More on Patrick and the press

Last week, I argued that our Deval Patrick's post-election courtship of the media contrasted unfavorably with Barack Obama's. In retrospect, I may have exaggerate Obama's willingness to cultivate the press as a whole; among other things, he's been surprisingly cool to the New York Times.

Still, Obama seems to know that it's better to build relationships with the media rather than needlessly antagonizing them--and, when he feels like it, can do so pretty smoothly. Whereas Patrick still seems oddly awkward when it comes to the Fourth Estate.

Consider, for example, Patrick's press availibility prior to last week's State of the Commonwealth speech, as described by the Patriot Ledger:

Gov. Deval Patrick invited the State House press corps to his office on the morning of his highly-anticipated State of the State address, a day after the Legislature granted him power to make sweeping budget cuts.

His staff laid out the ground rules: You can only ask the governor about the presidential inauguration, his speech and his mid-term record. Hot-button issues like transportation and the budget crisis would be off the table, they said, due to the governor’s tight schedule.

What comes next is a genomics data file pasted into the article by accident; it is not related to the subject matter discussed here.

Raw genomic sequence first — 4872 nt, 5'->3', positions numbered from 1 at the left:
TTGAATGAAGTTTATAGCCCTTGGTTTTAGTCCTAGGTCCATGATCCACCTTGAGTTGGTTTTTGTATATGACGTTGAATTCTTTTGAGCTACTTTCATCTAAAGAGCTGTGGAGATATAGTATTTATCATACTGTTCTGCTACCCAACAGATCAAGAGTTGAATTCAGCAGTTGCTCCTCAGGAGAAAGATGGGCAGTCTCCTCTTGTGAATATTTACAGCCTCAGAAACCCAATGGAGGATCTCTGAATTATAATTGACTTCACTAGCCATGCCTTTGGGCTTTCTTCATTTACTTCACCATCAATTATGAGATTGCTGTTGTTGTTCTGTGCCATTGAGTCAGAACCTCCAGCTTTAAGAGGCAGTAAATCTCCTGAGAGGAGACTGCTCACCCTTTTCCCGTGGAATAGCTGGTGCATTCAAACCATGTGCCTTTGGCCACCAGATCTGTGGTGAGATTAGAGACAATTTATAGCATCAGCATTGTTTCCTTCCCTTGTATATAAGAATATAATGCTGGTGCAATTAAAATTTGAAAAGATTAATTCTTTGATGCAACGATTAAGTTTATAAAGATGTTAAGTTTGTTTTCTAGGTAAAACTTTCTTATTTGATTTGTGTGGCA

Before the roundtable-style meeting began, an Associated Press reporter objected to the format.

Patrick – who has had a somewhat rocky relationship with the media – leaned back in his chair and smiled, “OK, then,” he said. “Ask me anything you want.”

That is, you can ask, the governor doesn’t have to answer. The meeting lasted 45 minutes with Patrick answering most questions, but declining to answer several.
Strange. And not an approach that'll serve Patrick well as he seeks re-election.




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